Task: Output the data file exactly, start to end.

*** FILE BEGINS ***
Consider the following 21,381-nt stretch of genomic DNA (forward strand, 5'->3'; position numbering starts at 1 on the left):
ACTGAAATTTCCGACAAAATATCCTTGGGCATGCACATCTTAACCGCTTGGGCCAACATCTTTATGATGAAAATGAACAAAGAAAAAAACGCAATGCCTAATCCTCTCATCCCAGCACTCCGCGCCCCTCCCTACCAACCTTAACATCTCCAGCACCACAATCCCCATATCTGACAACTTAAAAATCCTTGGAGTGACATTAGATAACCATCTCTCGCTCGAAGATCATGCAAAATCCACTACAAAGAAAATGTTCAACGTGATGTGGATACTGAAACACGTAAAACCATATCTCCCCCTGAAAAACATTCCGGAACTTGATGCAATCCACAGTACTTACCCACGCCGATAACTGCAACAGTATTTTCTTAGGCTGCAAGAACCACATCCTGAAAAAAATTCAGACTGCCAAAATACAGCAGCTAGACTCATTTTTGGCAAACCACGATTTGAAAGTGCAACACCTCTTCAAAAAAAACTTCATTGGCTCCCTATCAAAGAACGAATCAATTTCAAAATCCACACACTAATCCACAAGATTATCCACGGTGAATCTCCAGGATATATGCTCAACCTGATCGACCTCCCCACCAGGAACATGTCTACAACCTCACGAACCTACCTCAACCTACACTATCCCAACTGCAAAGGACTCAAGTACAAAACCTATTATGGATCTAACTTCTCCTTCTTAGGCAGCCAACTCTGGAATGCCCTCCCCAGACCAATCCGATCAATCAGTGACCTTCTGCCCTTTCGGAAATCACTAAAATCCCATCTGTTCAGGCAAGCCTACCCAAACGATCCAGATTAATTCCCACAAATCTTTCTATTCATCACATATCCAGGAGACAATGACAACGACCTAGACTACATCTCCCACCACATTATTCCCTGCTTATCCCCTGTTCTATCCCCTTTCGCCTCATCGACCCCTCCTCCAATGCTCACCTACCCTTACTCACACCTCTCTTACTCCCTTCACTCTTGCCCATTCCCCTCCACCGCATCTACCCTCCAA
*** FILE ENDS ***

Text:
Consider the following 21,381-nt stretch of genomic DNA (forward strand, 5'->3'; position numbering starts at 1 on the left):
ACTGAAATTTCCGACAAAATATCCTTGGGCATGCACATCTTAACCGCTTGGGCCAACATCTTTATGATGAAAATGAACAAAGAAAAAAACGCAATGCCTAATCCTCTCATCCCAGCACTCCGCGCCCCTCCCTACCAACCTTAACATCTCCAGCACCACAATCCCCATATCTGACAACTTAAAAATCCTTGGAGTGACATTAGATAACCATCTCTCGCTCGAAGATCATGCAAAATCCACTACAAAGAAAATGTTCAACGTGATGTGGATACTGAAACACGTAAAACCATATCTCCCCCTGAAAAACATTCCGGAACTTGATGCAATCCACAGTACTTACCCACGCCGATAACTGCAACAGTATTTTCTTAGGCTGCAAGAACCACATCCTGAAAAAAATTCAGACTGCCAAAATACAGCAGCTAGACTCATTTTTGGCAAACCACGATTTGAAAGTGCAACACCTCTTCAAAAAAAACTTCATTGGCTCCCTATCAAAGAACGAATCAATTTCAAAATCCACACACTAATCCACAAGATTATCCACGGTGAATCTCCAGGATATATGCTCAACCTGATCGACCTCCCCACCAGGAACATGTCTACAACCTCACGAACCTACCTCAACCTACACTATCCCAACTGCAAAGGACTCAAGTACAAAACCTATTATGGATCTAACTTCTCCTTCTTAGGCAGCCAACTCTGGAATGCCCTCCCCAGACCAATCCGATCAATCAGTGACCTTCTGCCCTTTCGGAAATCACTAAAATCCCATCTGTTCAGGCAAGCCTACCCAAACGATCCAGATTAATTCCCACAAATCTTTCTATTCATCACATATCCAGGAGACAATGACAACGACCTAGACTACATCTCCCACCACATTATTCCCTGCTTATCCCCTGTTCTATCCCCTTTCGCCTCATCGACCCCTCCTCCAATGCTCACCTACCCTTACTCACACCTCTCTTACTCCCTTCACTCTTGCCCATTCCCCTCCACCGCATCTACCCTCCAA